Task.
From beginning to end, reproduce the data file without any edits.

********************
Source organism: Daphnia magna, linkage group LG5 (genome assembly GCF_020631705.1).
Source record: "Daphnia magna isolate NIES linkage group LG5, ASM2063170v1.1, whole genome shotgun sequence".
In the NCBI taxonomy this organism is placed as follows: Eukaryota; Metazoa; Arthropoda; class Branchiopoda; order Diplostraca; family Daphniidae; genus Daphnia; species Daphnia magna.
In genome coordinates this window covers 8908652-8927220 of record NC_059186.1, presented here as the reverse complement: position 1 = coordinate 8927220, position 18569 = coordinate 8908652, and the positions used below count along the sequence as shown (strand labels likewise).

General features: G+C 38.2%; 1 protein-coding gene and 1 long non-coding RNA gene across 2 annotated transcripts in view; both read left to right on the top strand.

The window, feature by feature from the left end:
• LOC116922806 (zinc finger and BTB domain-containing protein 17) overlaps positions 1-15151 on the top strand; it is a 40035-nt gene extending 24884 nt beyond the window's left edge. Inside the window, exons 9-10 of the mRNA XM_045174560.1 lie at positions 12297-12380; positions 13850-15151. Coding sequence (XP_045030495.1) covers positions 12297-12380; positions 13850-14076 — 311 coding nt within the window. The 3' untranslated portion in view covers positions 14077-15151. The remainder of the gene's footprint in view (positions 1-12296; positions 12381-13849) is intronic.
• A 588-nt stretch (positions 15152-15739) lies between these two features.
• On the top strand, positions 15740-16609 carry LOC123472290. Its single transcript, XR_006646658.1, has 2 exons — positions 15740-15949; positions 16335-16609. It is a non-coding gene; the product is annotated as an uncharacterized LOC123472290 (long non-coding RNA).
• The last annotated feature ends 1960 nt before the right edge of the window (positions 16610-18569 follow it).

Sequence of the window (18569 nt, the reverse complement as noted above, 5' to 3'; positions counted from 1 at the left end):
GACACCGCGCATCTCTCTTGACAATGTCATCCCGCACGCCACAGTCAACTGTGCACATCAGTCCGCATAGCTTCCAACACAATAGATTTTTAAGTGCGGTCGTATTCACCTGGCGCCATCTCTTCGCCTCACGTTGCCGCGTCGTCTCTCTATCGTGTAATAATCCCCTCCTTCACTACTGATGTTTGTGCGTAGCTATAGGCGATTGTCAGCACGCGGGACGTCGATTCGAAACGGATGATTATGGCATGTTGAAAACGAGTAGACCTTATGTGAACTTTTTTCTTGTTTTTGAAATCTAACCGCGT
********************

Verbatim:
Source organism: Daphnia magna, linkage group LG5 (genome assembly GCF_020631705.1).
Source record: "Daphnia magna isolate NIES linkage group LG5, ASM2063170v1.1, whole genome shotgun sequence".
In the NCBI taxonomy this organism is placed as follows: Eukaryota; Metazoa; Arthropoda; class Branchiopoda; order Diplostraca; family Daphniidae; genus Daphnia; species Daphnia magna.
In genome coordinates this window covers 8908652-8927220 of record NC_059186.1, presented here as the reverse complement: position 1 = coordinate 8927220, position 18569 = coordinate 8908652, and the positions used below count along the sequence as shown (strand labels likewise).

General features: G+C 38.2%; 1 protein-coding gene and 1 long non-coding RNA gene across 2 annotated transcripts in view; both read left to right on the top strand.

The window, feature by feature from the left end:
• LOC116922806 (zinc finger and BTB domain-containing protein 17) overlaps positions 1-15151 on the top strand; it is a 40035-nt gene extending 24884 nt beyond the window's left edge. Inside the window, exons 9-10 of the mRNA XM_045174560.1 lie at positions 12297-12380; positions 13850-15151. Coding sequence (XP_045030495.1) covers positions 12297-12380; positions 13850-14076 — 311 coding nt within the window. The 3' untranslated portion in view covers positions 14077-15151. The remainder of the gene's footprint in view (positions 1-12296; positions 12381-13849) is intronic.
• A 588-nt stretch (positions 15152-15739) lies between these two features.
• On the top strand, positions 15740-16609 carry LOC123472290. Its single transcript, XR_006646658.1, has 2 exons — positions 15740-15949; positions 16335-16609. It is a non-coding gene; the product is annotated as an uncharacterized LOC123472290 (long non-coding RNA).
• The last annotated feature ends 1960 nt before the right edge of the window (positions 16610-18569 follow it).

Sequence of the window (18569 nt, the reverse complement as noted above, 5' to 3'; positions counted from 1 at the left end):
GACACCGCGCATCTCTCTTGACAATGTCATCCCGCACGCCACAGTCAACTGTGCACATCAGTCCGCATAGCTTCCAACACAATAGATTTTTAAGTGCGGTCGTATTCACCTGGCGCCATCTCTTCGCCTCACGTTGCCGCGTCGTCTCTCTATCGTGTAATAATCCCCTCCTTCACTACTGATGTTTGTGCGTAGCTATAGGCGATTGTCAGCACGCGGGACGTCGATTCGAAACGGATGATTATGGCATGTTGAAAACGAGTAGACCTTATGTGAACTTTTTTCTTGTTTTTGAAATCTAACCGCGT